Protein linked to elevated BMI in people of American Indian, Mexican ancestry
University of Minnesota researchers have discovered a variant of a common blood protein, apolipoprotein C1, in people of American Indian and Mexican ancestry that is linked to elevated body mass index (BMI), obesity and Type 2 diabetes.
The finding were published in the Feb. 20 online issue of the International Journal of Obesity.
Lead investigator Gary Nelsestuen, a professor in the College of Biological Sciences' department of biochemistry, said the abnormal protein may promote metabolic efficiency and storage of body fat when food is abundant. This could have provided a survival advantage to American Indians in the past when food was scarce. The discovery can be used to identify those who are at risk for diabetes and to guide diet and lifestyle choices to prevent diabetes.
Apolipoprotein C1 is a component of high density lipoprotein (HDL) and low density lipoprotein (LDL). HDL cholesterol is often referred to as good cholesterol, while LDL is called bad cholesterol. The common form of C1 tends to be found in the high-density protein complexes (HDL) that ferry cholesterol to storage depots in the body and are linked to lower cardiovascular disease risk. But the variant form of C1 tends to become part of low density protein complexes (LDL), which transport cholesterol to arterial walls and are associated with higher cardiovascular disease risk. Thus, having the variant could tip the balance of cholesterol carriers and lead toward depletion of HDL-also a risk factor for heart disease. The variant differs from the normal protein by a single change in one of its 57 amino acids.
Among 1500 subjects from widely divergent genetic backgrounds, the variant was found in 35 of 228 persons with American Indian ancestry and in 10 of 84 persons with Mexican ancestry. The average body mass index (BMI) of persons with the variant protein was 9 percent higher and the diabetes rate 50 percent higher among study subjects and their parents. Parents were included because type 2 diabetes often doesn't appear until later in life.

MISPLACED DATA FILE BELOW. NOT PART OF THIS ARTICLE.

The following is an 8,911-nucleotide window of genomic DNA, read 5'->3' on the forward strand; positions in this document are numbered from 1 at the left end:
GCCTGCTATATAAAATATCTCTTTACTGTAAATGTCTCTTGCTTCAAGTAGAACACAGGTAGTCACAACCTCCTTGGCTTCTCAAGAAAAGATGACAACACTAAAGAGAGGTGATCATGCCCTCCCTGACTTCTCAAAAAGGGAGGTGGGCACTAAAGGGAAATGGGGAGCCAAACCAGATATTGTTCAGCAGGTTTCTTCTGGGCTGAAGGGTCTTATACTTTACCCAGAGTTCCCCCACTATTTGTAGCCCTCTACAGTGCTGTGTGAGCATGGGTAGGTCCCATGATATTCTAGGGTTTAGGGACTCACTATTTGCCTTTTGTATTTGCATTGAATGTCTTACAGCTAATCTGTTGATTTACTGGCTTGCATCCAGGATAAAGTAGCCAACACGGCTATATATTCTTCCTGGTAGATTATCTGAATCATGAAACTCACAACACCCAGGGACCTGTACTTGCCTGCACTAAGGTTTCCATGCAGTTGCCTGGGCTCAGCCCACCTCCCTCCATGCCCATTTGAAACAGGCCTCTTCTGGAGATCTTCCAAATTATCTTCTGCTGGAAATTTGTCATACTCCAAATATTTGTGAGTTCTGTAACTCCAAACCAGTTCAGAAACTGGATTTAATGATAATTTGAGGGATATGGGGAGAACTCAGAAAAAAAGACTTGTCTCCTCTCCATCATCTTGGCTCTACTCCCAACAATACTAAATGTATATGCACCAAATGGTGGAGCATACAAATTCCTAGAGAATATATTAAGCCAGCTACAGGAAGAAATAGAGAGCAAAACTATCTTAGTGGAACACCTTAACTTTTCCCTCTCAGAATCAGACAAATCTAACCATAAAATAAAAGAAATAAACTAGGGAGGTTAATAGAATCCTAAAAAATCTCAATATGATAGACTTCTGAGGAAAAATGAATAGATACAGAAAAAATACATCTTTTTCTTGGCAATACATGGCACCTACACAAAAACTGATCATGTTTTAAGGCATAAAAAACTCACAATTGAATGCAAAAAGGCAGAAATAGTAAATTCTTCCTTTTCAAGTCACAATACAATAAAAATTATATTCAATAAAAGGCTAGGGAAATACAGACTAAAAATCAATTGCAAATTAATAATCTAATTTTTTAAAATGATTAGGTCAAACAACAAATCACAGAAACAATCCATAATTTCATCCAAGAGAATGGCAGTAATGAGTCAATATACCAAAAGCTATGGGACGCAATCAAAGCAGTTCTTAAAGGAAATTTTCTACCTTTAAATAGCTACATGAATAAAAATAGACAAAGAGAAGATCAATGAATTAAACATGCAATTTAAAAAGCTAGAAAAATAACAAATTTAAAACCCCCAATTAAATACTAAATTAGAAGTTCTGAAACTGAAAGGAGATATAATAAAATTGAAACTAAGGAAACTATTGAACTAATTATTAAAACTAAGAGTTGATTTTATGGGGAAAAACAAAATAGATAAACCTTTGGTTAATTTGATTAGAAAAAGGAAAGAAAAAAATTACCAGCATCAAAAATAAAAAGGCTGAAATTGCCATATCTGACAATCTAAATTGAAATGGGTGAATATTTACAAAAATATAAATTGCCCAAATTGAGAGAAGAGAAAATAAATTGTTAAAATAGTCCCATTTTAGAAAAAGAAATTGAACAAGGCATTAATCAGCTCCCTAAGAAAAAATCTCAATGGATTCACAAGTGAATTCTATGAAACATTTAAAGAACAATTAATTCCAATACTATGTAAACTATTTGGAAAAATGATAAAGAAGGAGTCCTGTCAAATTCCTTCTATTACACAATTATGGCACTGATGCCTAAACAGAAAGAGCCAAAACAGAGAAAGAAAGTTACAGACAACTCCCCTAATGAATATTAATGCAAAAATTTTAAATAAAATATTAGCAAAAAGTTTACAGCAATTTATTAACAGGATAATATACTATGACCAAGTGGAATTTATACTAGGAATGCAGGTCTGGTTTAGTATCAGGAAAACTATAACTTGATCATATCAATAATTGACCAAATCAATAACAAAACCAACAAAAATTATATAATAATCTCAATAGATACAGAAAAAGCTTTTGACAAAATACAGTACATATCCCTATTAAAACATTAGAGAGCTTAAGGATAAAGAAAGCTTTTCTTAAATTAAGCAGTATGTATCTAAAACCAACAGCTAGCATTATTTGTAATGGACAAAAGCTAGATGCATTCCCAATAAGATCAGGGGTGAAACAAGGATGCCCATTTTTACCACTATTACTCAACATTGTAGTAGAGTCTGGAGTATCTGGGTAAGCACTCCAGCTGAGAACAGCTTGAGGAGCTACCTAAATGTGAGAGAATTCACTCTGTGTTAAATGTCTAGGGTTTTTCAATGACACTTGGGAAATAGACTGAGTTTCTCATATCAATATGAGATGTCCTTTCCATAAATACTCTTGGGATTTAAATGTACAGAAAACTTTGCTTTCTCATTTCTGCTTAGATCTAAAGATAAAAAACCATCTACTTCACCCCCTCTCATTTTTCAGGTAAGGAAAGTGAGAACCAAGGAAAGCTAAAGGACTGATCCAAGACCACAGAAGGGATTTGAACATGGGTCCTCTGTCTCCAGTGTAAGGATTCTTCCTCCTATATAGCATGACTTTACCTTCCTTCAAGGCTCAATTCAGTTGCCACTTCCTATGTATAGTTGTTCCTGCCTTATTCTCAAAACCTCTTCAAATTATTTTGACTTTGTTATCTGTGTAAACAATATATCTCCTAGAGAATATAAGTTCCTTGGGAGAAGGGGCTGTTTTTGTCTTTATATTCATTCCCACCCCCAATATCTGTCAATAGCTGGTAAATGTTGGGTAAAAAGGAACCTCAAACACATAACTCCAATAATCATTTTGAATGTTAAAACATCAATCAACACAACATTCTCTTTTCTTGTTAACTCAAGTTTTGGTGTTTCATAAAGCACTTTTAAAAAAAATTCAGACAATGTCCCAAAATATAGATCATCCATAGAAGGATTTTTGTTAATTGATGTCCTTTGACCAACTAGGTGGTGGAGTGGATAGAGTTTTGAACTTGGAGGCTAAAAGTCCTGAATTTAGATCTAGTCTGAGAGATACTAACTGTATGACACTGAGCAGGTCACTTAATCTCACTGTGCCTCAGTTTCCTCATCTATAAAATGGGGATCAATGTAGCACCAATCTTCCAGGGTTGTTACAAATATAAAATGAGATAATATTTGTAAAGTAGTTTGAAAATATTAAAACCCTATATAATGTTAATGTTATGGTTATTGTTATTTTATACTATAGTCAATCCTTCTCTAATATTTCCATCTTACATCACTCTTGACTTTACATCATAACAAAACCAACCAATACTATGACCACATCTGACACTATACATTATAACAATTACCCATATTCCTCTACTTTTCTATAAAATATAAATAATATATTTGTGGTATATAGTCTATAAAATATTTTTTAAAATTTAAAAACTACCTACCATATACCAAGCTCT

This project has been a departure for Nelsestuen, who has made important discoveries related to blood coagulation proteins involved in bleeding disorders such as hemophilia and coagulation disorders such as sepsis and thrombosis. The university has licensed these proteins to three pharmaceutical companies who are developing them as therapeutic agents. Nelsestuen is recognized on the university's Wall of Discovery for some of these achievements.
Nelsestuen used income from the blood coagulation protein licenses and his endowment from the Samuel Kirkwood Chair to support the research that led to finding the abnormal variant of C1 lipoprotein.
The funds were used to apply new proteomics technology to screen blood samples for proteins related to disease. This type of protein screening is often described as "discovery" research. In its purest form, proteomics discovery research looks for abnormal proteins in what seems like a random process.
"This type of research is often dismissed as a fishing expedition by funding agencies," Nelsestuen said. "But our finding shows the value of discovery research and of having unrestricted funds to pursue it."
Nelsestuen's interest in education of minority graduate students provided many of the connections to the communities that became involved in this research. Former student Michael Martinez, helped establish a collaboration with Kenneth McMillan, medical director of the American Indian Community Development Corporation in Minneapolis, and Cristina Flood-Urdangarin of St. Mary's Health Clinics in St. Paul.
Nelsestuen's next steps will be to expand the study to the Turtle Mountain Indian Reservation in North Dakota and the Cheyenne River Indian Reservation in South Dakota.
"I hope that this discovery will ultimately lead to a Minnesota center for research on minority health issues that can deliver actual health benefits to these communities," Nelsestuen said.